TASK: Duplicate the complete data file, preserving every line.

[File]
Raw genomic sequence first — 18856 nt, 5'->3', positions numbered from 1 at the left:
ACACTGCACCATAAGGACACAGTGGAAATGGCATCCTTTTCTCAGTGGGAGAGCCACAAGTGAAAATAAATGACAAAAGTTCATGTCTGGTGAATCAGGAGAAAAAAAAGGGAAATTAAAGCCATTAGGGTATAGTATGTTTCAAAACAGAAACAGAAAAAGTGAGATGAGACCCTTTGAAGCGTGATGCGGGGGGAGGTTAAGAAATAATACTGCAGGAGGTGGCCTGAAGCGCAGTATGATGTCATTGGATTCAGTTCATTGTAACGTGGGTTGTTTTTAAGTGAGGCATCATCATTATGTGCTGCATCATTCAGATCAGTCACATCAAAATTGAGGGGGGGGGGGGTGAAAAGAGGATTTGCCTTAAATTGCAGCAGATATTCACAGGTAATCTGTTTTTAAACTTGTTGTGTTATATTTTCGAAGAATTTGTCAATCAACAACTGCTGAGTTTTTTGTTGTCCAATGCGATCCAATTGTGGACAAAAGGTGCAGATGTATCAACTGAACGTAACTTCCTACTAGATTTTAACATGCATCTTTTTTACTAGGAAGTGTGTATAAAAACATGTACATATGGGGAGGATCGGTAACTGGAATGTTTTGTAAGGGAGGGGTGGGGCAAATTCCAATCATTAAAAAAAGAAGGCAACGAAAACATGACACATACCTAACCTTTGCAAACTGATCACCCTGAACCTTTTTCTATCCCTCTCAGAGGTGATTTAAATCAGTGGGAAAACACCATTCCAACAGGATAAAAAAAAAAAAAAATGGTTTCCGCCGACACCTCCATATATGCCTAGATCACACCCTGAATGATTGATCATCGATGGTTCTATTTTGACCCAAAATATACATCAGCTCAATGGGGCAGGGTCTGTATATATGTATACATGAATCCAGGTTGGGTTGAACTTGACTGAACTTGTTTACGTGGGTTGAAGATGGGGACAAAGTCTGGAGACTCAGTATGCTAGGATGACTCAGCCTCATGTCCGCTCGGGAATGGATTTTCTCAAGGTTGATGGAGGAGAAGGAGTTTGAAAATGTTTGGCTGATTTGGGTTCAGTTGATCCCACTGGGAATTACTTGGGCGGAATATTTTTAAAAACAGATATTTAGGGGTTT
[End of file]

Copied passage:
Raw genomic sequence first — 18856 nt, 5'->3', positions numbered from 1 at the left:
ACACTGCACCATAAGGACACAGTGGAAATGGCATCCTTTTCTCAGTGGGAGAGCCACAAGTGAAAATAAATGACAAAAGTTCATGTCTGGTGAATCAGGAGAAAAAAAAGGGAAATTAAAGCCATTAGGGTATAGTATGTTTCAAAACAGAAACAGAAAAAGTGAGATGAGACCCTTTGAAGCGTGATGCGGGGGGAGGTTAAGAAATAATACTGCAGGAGGTGGCCTGAAGCGCAGTATGATGTCATTGGATTCAGTTCATTGTAACGTGGGTTGTTTTTAAGTGAGGCATCATCATTATGTGCTGCATCATTCAGATCAGTCACATCAAAATTGAGGGGGGGGGGGGTGAAAAGAGGATTTGCCTTAAATTGCAGCAGATATTCACAGGTAATCTGTTTTTAAACTTGTTGTGTTATATTTTCGAAGAATTTGTCAATCAACAACTGCTGAGTTTTTTGTTGTCCAATGCGATCCAATTGTGGACAAAAGGTGCAGATGTATCAACTGAACGTAACTTCCTACTAGATTTTAACATGCATCTTTTTTACTAGGAAGTGTGTATAAAAACATGTACATATGGGGAGGATCGGTAACTGGAATGTTTTGTAAGGGAGGGGTGGGGCAAATTCCAATCATTAAAAAAAGAAGGCAACGAAAACATGACACATACCTAACCTTTGCAAACTGATCACCCTGAACCTTTTTCTATCCCTCTCAGAGGTGATTTAAATCAGTGGGAAAACACCATTCCAACAGGATAAAAAAAAAAAAAAATGGTTTCCGCCGACACCTCCATATATGCCTAGATCACACCCTGAATGATTGATCATCGATGGTTCTATTTTGACCCAAAATATACATCAGCTCAATGGGGCAGGGTCTGTATATATGTATACATGAATCCAGGTTGGGTTGAACTTGACTGAACTTGTTTACGTGGGTTGAAGATGGGGACAAAGTCTGGAGACTCAGTATGCTAGGATGACTCAGCCTCATGTCCGCTCGGGAATGGATTTTCTCAAGGTTGATGGAGGAGAAGGAGTTTGAAAATGTTTGGCTGATTTGGGTTCAGTTGATCCCACTGGGAATTACTTGGGCGGAATATTTTTAAAAACAGATATTTAGGGGTTT